Monday, 22 October 2012

Rollin', Rollin', Rollin'! Video Studies of the Western

This new video essay examines the representation of the frontier in John Ford's Westerns. Ford's visual poetics illustrate Frederick Jackson Turner's conception of the frontier as "the meeting point between savagery and civilization." Ford's films, in this regard, allow us to explore seminal foundational concepts of America history and ideology. "John Ford's Vision of the West" was made according to principles of Fair Use (or Fair Dealing), primarily with scholarly, critical, and educational aims. It was published under a Creative Commons Attribution-Noncommercial 3.0 Unported License. Read Matthias's written study of his video essay practice. Also see Film Studies For Free's earlier entry on the art (and ideology) of John Ford's films

The Western is one of the most iconographic of film genres and is thus particularly well suited to (audio)visual forms of analysis. So, today, Film Studies For Free has lassoed and corralled a whole herd of beefy video studies of film Westerns that abundantly testify to this advantage.

The group is led, above, by a new, wonderfully researched, video essay by the very talented Matthias Stork (author of the great, and widely circulated, Chaos Cinema video essays, along with others published here at FSFF). Thanks very much to him and all the other video essayists represented below for making their work publicly acessible. 

[It's Open Access week, so this here Open Access campaigning website particularly wants to show its warm appreciation to those of you who like to share the fruits of at least part of your film studies labour for free!]

And if you know of any other, freely accessible, video essays on Westerns that FSFF has missed please alert us to them by leaving a comment with the link below. Thanks!

An audiovisual study of Sergio Leone's distinctive duel aesthetic. The video essay was first published, along with an accompanying written essay, in the first issue of the online film journal FRAMES. "Moving Pieces - Sergio Leone's Duel" was made according to principles of Fair Use (or Fair Dealing), primarily with scholarly and critical aims, and was published under a Creative Commons Attribution-Noncommercial 3.0 Unported License. Read Matthias's reflections on the above video here. And read Film Studies For Free's entry on the Spaghetti Western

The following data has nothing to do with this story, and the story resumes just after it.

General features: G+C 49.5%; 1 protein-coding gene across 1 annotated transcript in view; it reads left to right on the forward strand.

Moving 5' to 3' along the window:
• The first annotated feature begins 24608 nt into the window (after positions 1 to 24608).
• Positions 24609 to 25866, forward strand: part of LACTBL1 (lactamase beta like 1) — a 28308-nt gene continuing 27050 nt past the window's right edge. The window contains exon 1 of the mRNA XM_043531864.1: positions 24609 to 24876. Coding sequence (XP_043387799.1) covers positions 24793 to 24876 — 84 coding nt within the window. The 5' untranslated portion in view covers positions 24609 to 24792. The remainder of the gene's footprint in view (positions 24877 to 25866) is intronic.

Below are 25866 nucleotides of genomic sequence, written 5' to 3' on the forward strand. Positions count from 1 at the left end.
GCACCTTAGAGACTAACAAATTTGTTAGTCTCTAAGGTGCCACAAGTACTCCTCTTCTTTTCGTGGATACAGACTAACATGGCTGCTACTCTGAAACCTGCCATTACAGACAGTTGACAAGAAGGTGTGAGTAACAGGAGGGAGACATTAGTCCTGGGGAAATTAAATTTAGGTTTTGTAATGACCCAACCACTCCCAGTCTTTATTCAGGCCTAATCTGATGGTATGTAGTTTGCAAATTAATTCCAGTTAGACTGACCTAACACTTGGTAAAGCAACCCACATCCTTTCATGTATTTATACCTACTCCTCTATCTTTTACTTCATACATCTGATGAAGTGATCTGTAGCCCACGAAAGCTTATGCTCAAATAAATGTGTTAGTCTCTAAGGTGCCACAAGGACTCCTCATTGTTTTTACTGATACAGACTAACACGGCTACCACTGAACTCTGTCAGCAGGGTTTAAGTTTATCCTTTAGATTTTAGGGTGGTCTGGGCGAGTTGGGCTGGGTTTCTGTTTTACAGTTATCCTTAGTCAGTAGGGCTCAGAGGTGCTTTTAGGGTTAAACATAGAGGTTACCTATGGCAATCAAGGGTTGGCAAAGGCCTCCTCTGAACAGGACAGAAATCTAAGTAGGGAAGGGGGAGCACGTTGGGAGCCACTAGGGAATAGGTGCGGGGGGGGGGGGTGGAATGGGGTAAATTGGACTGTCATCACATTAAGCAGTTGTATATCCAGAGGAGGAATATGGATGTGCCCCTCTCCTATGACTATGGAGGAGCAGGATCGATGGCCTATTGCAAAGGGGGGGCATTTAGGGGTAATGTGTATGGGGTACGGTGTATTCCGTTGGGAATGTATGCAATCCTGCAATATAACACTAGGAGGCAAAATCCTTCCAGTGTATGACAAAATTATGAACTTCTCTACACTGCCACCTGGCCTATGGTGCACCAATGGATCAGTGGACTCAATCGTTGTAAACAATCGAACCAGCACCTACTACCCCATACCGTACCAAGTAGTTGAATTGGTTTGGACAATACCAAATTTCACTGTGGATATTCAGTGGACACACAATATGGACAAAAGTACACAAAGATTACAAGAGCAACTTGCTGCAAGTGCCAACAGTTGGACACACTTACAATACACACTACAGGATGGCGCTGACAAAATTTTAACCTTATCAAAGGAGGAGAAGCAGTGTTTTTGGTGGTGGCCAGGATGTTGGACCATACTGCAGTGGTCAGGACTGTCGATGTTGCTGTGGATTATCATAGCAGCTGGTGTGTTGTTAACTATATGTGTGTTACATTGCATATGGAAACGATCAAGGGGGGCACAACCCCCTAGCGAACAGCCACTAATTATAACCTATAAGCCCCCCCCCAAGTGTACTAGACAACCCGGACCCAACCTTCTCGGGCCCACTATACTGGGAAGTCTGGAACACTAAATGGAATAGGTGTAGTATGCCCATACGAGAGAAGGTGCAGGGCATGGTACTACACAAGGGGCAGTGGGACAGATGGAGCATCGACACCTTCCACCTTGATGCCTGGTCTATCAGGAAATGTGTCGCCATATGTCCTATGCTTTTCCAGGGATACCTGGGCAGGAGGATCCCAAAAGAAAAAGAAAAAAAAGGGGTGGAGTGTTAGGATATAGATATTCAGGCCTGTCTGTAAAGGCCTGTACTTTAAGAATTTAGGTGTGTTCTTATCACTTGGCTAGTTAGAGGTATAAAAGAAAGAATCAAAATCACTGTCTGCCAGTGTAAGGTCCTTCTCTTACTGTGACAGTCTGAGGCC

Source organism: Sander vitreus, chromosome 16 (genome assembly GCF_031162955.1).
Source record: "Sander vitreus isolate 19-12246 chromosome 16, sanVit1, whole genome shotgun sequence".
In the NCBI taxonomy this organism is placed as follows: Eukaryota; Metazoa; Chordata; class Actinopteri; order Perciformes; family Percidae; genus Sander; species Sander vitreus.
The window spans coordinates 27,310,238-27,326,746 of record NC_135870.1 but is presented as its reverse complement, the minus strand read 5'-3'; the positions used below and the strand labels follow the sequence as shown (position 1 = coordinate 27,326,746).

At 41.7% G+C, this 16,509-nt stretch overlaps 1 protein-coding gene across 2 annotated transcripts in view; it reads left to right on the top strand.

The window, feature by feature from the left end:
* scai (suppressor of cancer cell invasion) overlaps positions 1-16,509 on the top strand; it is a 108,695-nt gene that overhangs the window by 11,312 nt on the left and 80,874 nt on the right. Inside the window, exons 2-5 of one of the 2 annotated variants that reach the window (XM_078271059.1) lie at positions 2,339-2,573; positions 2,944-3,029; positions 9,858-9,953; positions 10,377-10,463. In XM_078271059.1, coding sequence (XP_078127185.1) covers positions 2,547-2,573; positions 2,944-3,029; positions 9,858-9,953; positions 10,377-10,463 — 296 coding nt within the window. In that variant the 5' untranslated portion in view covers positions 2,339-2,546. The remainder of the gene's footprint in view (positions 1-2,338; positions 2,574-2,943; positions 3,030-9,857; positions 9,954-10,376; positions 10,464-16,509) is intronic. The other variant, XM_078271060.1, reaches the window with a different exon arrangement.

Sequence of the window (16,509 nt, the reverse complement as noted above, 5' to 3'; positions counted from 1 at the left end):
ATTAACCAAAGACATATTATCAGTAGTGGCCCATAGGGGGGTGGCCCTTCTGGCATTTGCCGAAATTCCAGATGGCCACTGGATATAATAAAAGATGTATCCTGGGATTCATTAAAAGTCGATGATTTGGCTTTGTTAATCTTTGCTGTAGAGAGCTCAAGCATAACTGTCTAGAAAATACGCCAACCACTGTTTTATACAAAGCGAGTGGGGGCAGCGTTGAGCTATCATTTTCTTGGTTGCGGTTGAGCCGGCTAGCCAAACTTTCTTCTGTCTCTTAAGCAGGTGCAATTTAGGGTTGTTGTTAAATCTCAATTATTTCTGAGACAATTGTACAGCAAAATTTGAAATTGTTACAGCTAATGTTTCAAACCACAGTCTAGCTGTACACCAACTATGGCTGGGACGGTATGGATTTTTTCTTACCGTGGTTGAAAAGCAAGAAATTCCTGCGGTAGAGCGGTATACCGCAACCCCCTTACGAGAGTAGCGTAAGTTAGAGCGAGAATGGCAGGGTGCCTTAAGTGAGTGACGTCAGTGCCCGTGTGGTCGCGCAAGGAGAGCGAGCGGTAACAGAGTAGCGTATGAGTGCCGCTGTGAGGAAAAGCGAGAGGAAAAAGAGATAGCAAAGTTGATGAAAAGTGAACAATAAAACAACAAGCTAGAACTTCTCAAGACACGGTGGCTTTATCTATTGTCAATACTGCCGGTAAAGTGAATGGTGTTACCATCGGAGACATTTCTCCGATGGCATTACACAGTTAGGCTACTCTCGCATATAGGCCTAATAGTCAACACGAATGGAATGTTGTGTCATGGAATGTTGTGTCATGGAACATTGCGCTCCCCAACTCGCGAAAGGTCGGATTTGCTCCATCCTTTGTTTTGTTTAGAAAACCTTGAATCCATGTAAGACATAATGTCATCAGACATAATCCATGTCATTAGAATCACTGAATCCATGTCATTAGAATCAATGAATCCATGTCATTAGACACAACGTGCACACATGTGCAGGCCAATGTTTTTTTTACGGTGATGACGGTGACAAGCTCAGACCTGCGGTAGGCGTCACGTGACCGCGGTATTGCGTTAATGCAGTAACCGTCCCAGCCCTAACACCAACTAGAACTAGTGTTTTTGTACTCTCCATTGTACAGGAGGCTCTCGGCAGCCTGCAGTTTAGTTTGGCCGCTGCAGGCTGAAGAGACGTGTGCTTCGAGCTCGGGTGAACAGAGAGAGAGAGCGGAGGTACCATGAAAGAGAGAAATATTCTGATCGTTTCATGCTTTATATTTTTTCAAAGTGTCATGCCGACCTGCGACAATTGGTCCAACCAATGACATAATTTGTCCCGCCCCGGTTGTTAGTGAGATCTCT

A video essay exploring the ways in which editing techniques and other cinematic processes aid the construction of genre in the opening of "The Searchers" (John Ford, 1956).

Outlaw: Josey Wales by Matthew Cheney
A video essay looking at a few aspects of The Outlaw Josey Wales (1976) 

McCabe and Mrs. Miller: A Video Essay by Steven Santos
A video essay on Robert Altman's 1971 film McCabe and Mrs. Miller. See the original posting here

Critics' Picks: Rio Bravo from The New York Times
A. O. Scott basks in the pleasures of taking it easy with Howard Hawks's 1959 Western.
(Related Link)

Beaver's Lodge: CAIN'S CUTTHROATS from Press Play Video Blog
This is the fifth installment of BEAVER'S LODGE, a series of video essays narrated by actor Jim Beaver which will offer critical takes on some of Beaver's favorite films 

'A whole new world that is nothing but frontier...': Richard Langley in the narration to his excellent short film, embedded above, American Un-Frontiers: Universality and Apocalypse Blockbusters
This film concerns recent apocalyptic Hollywood blockbusters, which have utilised notions of the ‘frontier’ to develop ideas of American hegemony in the uni-polar era, even as they postulate a universal erasure of national boundaries. Largely, the non-human agents of apocalypse in such films are responsible for erasing boundaries, but in so doing they simultaneously establish the conditions of American renewal. Indeed, the frontier must be continually renewed; it is drawn in order to be effaced, redrawn and effaced again.

      However, at the moment of effacement, when the boundaries between nations are broken down and a sense of universality seems triumphant, the dawning of a new world re-inscribes the frontier - the new world that is constructed is still American led; the mooted universality is both particular and parochial. Such films, which appear to posit un-American (or at least post-national) frontiers, actually achieve the inverse; the universal equality offered by apocalypse offers an American un-frontier, a site seemingly without boundaries, but which is simultaneously nothing but frontier, a re-dramatisation of America’s founding mythology.


1 comment:

alsolikelife said...

Hi Catherine - saw this great collection of video essays on Westerns and your request for others.

I produced a two-parter with Matt Zoller Seitz (our first collaboration!) on Raoul Walsh's THEY DIED WITH THEIR BOOTS ON:
Part 1:
Part 2:

I analyzed a scene in Sam Peckinpah's PAT GARRET AND BILLY THE KID, both at normal and at half speed:
Half speed:

I also stumbled upon another video essay on the same scene, by Derek Dehart:

But I think the finest video essay on a Western remains Tag Gallagher's piece on STAGECOACH, "Dreaming of Jeannie". I've posted it on Vimeo with his permission: